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A Note on this Materia Medica

Each botanical write up is compiled from my notes taken at various herbal schools, favorite herb books and personal experience. This information is for general health and information only. Nothing contained in the herbal monographs should be taken as medical advice. People passionate about living a holistic lifestyle and the uses of plant medicine will find something of interest here. This project is dedicated to my love of herbs and a place where I can share with others who feel the same. This is a work in progress and as I go through my notes and continue my studies I will be updating and adding new herbs. Thank you for being here!

-Colleen, Head Witch

CLEAVERS

Galium aparine

Common Names: Cleavers, Bedstraw, Goosegrass, Cleaverwort, Catchweed
Family: Rubiaceae
Part/s Used: Whole Plant 
Energetics: Cooling, moistening 
Taste: Sweet, salty, mildly bitter 
Actions: Diuretic, alterative, inflammation modulating, astringent, antineoplastic
Constituents: Glycoside asperuloside, gallotannic acid, citric acid
Planet: Moon
Element: Water

Medicinal Preparations:

Tincture (ratio & alcohol %)Fresh: 1:2.5 or 1:3   
Drops: 30-60  Times a day: 4x

Acetum Extract: Fresh: 1:2 ACV  Drops: 30-90  Times a Day: up to 4x

Tea: Hot/cold infusion 
Ounces: 8-12  Times a day: 3x

Succus: Fresh juice with 10-20% ethanol. Juice can also be frozen
Dosage: 1/2 tsp-1 tsp  Times a day: 4x  

Habitat:

Cleavers is native to Europe but has widely naturalized throughout the temperate regions of the world. The rather fragile, short lived perennial herb grows in the early spring in light woodlands, open fields, wastelands, disturbed ground and cultivated gardens. The whorled leaves, medium to dark green and stalks contain hooked hairs that “cleave” onto passing creatures. This is also how the dispersal of the seeds is ensured. The white star like flowers spring from the axils of the leaves

Medicinal Uses:

Cleavers is an old medicine and still loved by herbalists around the world today. Cleavers cools, moistens, filters, detoxifies the waterways of the body and is one of the best tonics for the lymphatic system. At a very early date cleavers was used as a simple sieve to strain hair and dirt from milk. The sieve-like components are a signature to its filtering element and has an affinity to long vessels and passageways as seen in the lymphatic ducts, urethra and blood vessels. Cooling by nature, it removes heat and swelling stagnation in the lymphatics, useful for irritated heat conditions like bladder irritability and nephritis for example. The fresh pressed juice and tincture are stronger diuretics while the tea is more gentle, simple.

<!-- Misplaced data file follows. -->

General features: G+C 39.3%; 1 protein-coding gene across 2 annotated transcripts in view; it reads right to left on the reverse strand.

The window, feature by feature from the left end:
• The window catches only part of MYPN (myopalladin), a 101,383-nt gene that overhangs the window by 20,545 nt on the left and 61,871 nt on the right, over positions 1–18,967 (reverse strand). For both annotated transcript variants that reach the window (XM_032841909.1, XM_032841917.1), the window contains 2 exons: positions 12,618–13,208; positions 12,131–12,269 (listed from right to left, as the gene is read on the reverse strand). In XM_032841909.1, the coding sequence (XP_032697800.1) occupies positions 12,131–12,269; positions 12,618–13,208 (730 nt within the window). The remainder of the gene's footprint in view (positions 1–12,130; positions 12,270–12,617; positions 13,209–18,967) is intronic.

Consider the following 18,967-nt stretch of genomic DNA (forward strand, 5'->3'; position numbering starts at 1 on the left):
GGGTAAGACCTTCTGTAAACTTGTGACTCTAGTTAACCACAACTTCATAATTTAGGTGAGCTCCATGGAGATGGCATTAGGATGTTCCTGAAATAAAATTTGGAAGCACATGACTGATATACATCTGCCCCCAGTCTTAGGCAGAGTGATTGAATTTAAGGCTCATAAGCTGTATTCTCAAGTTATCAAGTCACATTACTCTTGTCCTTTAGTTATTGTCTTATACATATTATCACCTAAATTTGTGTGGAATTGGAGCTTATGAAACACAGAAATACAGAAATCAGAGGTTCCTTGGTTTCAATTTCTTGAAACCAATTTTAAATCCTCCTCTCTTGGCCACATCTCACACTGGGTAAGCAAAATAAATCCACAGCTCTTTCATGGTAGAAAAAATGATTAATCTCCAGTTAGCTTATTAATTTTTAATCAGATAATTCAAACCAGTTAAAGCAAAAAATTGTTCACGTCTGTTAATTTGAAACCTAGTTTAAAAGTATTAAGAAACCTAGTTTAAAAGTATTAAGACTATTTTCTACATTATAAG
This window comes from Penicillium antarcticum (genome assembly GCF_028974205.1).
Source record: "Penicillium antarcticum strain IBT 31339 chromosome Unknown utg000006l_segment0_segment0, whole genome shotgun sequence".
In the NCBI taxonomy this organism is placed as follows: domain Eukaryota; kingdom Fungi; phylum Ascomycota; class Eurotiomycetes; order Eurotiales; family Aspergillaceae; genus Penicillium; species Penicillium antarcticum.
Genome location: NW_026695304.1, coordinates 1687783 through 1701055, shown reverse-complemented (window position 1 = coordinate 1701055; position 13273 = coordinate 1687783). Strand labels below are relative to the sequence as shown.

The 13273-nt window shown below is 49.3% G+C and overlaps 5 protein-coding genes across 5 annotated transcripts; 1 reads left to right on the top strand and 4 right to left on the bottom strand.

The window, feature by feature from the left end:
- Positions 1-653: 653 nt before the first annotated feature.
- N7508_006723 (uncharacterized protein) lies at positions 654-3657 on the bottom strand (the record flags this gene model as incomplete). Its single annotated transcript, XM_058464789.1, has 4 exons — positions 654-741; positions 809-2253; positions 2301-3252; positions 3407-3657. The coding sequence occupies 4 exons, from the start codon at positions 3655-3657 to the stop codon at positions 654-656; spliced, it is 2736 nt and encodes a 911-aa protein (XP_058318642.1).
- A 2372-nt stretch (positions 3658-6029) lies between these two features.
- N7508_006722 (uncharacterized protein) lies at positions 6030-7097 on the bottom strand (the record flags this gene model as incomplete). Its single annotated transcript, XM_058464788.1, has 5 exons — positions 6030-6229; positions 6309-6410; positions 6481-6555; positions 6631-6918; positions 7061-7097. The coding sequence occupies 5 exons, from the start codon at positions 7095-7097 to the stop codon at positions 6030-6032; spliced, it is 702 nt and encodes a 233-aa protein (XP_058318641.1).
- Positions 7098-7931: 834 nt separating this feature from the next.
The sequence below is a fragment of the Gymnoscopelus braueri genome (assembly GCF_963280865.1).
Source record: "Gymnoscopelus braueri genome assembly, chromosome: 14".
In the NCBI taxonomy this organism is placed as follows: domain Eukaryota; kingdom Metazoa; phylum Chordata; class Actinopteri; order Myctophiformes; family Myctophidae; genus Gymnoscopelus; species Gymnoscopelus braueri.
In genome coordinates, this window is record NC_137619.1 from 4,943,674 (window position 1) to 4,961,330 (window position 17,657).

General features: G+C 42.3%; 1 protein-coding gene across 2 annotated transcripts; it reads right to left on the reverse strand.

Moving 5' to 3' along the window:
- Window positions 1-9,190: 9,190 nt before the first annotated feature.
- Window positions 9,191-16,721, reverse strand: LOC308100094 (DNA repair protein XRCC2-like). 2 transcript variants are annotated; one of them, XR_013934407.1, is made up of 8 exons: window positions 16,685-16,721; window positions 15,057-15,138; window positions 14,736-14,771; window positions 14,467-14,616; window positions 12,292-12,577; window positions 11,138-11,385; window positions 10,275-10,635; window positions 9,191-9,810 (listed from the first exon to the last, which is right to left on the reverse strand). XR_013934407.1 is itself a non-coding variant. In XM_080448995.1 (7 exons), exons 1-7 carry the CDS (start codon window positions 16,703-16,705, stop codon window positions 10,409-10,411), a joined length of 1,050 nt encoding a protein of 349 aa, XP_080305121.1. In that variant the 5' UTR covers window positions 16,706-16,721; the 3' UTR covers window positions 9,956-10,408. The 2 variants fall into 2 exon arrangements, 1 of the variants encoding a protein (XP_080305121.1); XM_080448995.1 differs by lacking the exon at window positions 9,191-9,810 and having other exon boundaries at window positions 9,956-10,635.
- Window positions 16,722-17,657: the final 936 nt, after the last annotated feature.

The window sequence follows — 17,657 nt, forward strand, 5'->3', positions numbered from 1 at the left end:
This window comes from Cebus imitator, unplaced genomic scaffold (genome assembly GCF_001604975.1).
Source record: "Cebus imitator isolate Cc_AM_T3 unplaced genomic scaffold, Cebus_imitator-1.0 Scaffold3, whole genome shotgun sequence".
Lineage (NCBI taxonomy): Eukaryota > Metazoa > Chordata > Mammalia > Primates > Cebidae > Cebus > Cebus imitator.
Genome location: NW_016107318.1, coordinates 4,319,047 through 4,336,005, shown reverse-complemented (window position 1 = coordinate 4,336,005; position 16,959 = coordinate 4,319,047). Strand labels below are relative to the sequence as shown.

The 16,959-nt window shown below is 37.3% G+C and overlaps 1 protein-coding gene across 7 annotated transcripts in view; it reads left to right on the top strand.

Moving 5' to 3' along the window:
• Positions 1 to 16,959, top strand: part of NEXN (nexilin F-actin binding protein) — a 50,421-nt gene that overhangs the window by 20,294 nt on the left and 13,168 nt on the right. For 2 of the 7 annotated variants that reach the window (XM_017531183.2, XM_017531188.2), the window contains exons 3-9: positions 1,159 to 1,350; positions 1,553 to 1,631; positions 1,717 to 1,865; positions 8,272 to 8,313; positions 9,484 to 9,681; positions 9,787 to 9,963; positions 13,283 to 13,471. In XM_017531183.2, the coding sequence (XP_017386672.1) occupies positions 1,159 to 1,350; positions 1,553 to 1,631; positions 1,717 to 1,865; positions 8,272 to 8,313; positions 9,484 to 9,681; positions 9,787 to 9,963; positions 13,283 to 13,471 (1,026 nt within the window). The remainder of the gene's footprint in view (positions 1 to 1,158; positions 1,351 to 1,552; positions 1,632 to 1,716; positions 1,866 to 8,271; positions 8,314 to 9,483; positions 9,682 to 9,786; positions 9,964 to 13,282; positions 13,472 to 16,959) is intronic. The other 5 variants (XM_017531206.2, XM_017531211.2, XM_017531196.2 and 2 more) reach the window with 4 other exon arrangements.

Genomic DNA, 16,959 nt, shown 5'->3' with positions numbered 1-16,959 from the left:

Galium has an affinity to the tongue, throat and neck and one of the few safe herbs to use with infants and children that have swollen glands especially after taking antibiotics.

Cleavers is effective for women suffering from fibrocystic breasts from fluid stagnation. Treating internally with fresh pressed juice and topically with an ointment can be effective, with tumors and cancerous growths.  

Cleavers cleansing properties works through the imbalances of the lymphatic system as well as stimulating the kidneys to remove waste products. It is excellent for chronic and acute skin conditions when used internally and externally. Especially for conditions like eczema, psoriasis, burns, wounds and various skin eruptions. Cleavers combines well with and yellow dock and burdock.

Cleavers has considerable action on the nervous system. A hot infusion has a soothing effect and induces quiet, restful sleep. 

External:

Topical fomentation using juice, poultice, in salves for cuts, abrasions, rashes and hot eczema.  Reduces itching, scaring and combines well with miners lettuce for a topical anti-inflammatory. A fresh, strong decoction of the herb can be made and applied to the face with a soft cloth or sponge for sunburns. 

Harvesting: 

Gather the whole matted herb in early spring through summer just when it is coming into flower. Cleavers loses a lot of its properties by drying so fresh is best.

Beauty:

The fresh wilted flowers can be infused in oil and used in salves. 

Recommended Products:

Contraintradictions: 

Do not use with chronic edema

 Sources:

  • Grieve, M. (1971). A Modern Herbal. Volume 1. New York, NY: Dover Publications. (Original work published 1931)
  • Moore, Michael. Medicinal Plants of the Pacific Northwest. Santa Fe, NM: Museum of New Mexico Press; 1993
  • Popham, Sajah. Alchemical Herbalism Course. School of Evolutionary Herbalism. Lecture Notes; 2020
  • Popham, Sajah. The Vitalist Herbal Practitioner Program. School of Evolutionary Herbalism. Lecture Notes; 2021
  • Sinadinos, Christa (2014) Northwest School for Botanical Studies. Lecture Notes.
  • Sinadinos, C. (2020). The Essential Guide to Western Botanical Medicine.
  • Wood, Matthew. The Earthwise herbal: A complete guide to old world medicinal plants. Berkeley, CA: North Atlantic Books; 2008 

Disclosure: This information has not been evaluated by the Food and Drug Administration and is not intended to diagnose, treat, cure, or prevent any disease. Consult with a qualified healthcare practitioner before using herbal products, particularly if you are pregnant, nursing, or on any medications.